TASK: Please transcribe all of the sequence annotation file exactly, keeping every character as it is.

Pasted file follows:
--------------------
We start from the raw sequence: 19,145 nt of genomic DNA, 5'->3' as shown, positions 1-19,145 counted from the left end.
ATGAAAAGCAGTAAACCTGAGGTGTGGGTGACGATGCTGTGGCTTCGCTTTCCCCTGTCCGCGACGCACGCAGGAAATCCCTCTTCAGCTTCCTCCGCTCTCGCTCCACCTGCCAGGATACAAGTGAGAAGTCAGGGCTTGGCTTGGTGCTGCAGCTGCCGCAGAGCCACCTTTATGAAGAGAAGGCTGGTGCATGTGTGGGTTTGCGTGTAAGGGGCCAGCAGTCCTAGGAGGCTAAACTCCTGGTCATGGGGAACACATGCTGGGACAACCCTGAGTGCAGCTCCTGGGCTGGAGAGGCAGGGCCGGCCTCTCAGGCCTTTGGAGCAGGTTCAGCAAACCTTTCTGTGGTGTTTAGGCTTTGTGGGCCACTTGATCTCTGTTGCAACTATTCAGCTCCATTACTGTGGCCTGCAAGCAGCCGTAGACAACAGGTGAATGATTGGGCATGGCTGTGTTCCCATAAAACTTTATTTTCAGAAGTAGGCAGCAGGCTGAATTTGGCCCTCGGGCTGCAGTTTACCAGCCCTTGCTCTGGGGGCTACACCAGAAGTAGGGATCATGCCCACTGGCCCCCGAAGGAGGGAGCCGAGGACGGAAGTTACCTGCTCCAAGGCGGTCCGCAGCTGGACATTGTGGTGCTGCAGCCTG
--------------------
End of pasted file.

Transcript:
We start from the raw sequence: 19,145 nt of genomic DNA, 5'->3' as shown, positions 1-19,145 counted from the left end.
ATGAAAAGCAGTAAACCTGAGGTGTGGGTGACGATGCTGTGGCTTCGCTTTCCCCTGTCCGCGACGCACGCAGGAAATCCCTCTTCAGCTTCCTCCGCTCTCGCTCCACCTGCCAGGATACAAGTGAGAAGTCAGGGCTTGGCTTGGTGCTGCAGCTGCCGCAGAGCCACCTTTATGAAGAGAAGGCTGGTGCATGTGTGGGTTTGCGTGTAAGGGGCCAGCAGTCCTAGGAGGCTAAACTCCTGGTCATGGGGAACACATGCTGGGACAACCCTGAGTGCAGCTCCTGGGCTGGAGAGGCAGGGCCGGCCTCTCAGGCCTTTGGAGCAGGTTCAGCAAACCTTTCTGTGGTGTTTAGGCTTTGTGGGCCACTTGATCTCTGTTGCAACTATTCAGCTCCATTACTGTGGCCTGCAAGCAGCCGTAGACAACAGGTGAATGATTGGGCATGGCTGTGTTCCCATAAAACTTTATTTTCAGAAGTAGGCAGCAGGCTGAATTTGGCCCTCGGGCTGCAGTTTACCAGCCCTTGCTCTGGGGGCTACACCAGAAGTAGGGATCATGCCCACTGGCCCCCGAAGGAGGGAGCCGAGGACGGAAGTTACCTGCTCCAAGGCGGTCCGCAGCTGGACATTGTGGTGCTGCAGCCTG